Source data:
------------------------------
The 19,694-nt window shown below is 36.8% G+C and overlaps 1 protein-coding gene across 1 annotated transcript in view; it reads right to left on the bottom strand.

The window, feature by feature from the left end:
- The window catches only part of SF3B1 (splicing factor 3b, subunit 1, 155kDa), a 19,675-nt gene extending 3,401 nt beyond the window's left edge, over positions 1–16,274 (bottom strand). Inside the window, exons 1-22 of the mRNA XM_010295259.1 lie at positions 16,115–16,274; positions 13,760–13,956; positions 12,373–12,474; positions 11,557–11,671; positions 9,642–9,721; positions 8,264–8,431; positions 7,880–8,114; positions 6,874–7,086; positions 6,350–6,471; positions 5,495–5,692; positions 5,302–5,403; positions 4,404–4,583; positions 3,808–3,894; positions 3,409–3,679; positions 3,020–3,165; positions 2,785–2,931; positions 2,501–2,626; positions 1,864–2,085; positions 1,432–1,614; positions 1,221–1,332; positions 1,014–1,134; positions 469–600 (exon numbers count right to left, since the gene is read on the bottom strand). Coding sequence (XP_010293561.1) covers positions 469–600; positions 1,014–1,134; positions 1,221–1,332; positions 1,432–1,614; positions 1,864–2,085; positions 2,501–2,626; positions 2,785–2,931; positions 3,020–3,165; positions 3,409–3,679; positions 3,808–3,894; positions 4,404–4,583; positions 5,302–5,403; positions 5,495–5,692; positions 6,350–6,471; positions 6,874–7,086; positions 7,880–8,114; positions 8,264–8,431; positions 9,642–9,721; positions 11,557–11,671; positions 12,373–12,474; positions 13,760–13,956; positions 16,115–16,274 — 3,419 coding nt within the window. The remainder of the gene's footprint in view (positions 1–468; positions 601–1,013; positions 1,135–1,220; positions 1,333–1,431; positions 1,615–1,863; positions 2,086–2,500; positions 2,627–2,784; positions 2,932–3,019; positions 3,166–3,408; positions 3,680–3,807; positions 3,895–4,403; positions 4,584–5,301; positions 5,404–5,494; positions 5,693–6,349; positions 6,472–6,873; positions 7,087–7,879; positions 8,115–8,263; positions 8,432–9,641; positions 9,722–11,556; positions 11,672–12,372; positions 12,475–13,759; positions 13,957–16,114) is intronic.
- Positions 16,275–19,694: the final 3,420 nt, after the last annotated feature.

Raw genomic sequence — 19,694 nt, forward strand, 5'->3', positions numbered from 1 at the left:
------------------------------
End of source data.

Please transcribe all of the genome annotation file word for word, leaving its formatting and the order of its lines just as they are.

The 19,694-nt window shown below is 36.8% G+C and overlaps 1 protein-coding gene across 1 annotated transcript in view; it reads right to left on the bottom strand.

The window, feature by feature from the left end:
- The window catches only part of SF3B1 (splicing factor 3b, subunit 1, 155kDa), a 19,675-nt gene extending 3,401 nt beyond the window's left edge, over positions 1–16,274 (bottom strand). Inside the window, exons 1-22 of the mRNA XM_010295259.1 lie at positions 16,115–16,274; positions 13,760–13,956; positions 12,373–12,474; positions 11,557–11,671; positions 9,642–9,721; positions 8,264–8,431; positions 7,880–8,114; positions 6,874–7,086; positions 6,350–6,471; positions 5,495–5,692; positions 5,302–5,403; positions 4,404–4,583; positions 3,808–3,894; positions 3,409–3,679; positions 3,020–3,165; positions 2,785–2,931; positions 2,501–2,626; positions 1,864–2,085; positions 1,432–1,614; positions 1,221–1,332; positions 1,014–1,134; positions 469–600 (exon numbers count right to left, since the gene is read on the bottom strand). Coding sequence (XP_010293561.1) covers positions 469–600; positions 1,014–1,134; positions 1,221–1,332; positions 1,432–1,614; positions 1,864–2,085; positions 2,501–2,626; positions 2,785–2,931; positions 3,020–3,165; positions 3,409–3,679; positions 3,808–3,894; positions 4,404–4,583; positions 5,302–5,403; positions 5,495–5,692; positions 6,350–6,471; positions 6,874–7,086; positions 7,880–8,114; positions 8,264–8,431; positions 9,642–9,721; positions 11,557–11,671; positions 12,373–12,474; positions 13,760–13,956; positions 16,115–16,274 — 3,419 coding nt within the window. The remainder of the gene's footprint in view (positions 1–468; positions 601–1,013; positions 1,135–1,220; positions 1,333–1,431; positions 1,615–1,863; positions 2,086–2,500; positions 2,627–2,784; positions 2,932–3,019; positions 3,166–3,408; positions 3,680–3,807; positions 3,895–4,403; positions 4,584–5,301; positions 5,404–5,494; positions 5,693–6,349; positions 6,472–6,873; positions 7,087–7,879; positions 8,115–8,263; positions 8,432–9,641; positions 9,722–11,556; positions 11,672–12,372; positions 12,475–13,759; positions 13,957–16,114) is intronic.
- Positions 16,275–19,694: the final 3,420 nt, after the last annotated feature.

Raw genomic sequence — 19,694 nt, forward strand, 5'->3', positions numbered from 1 at the left: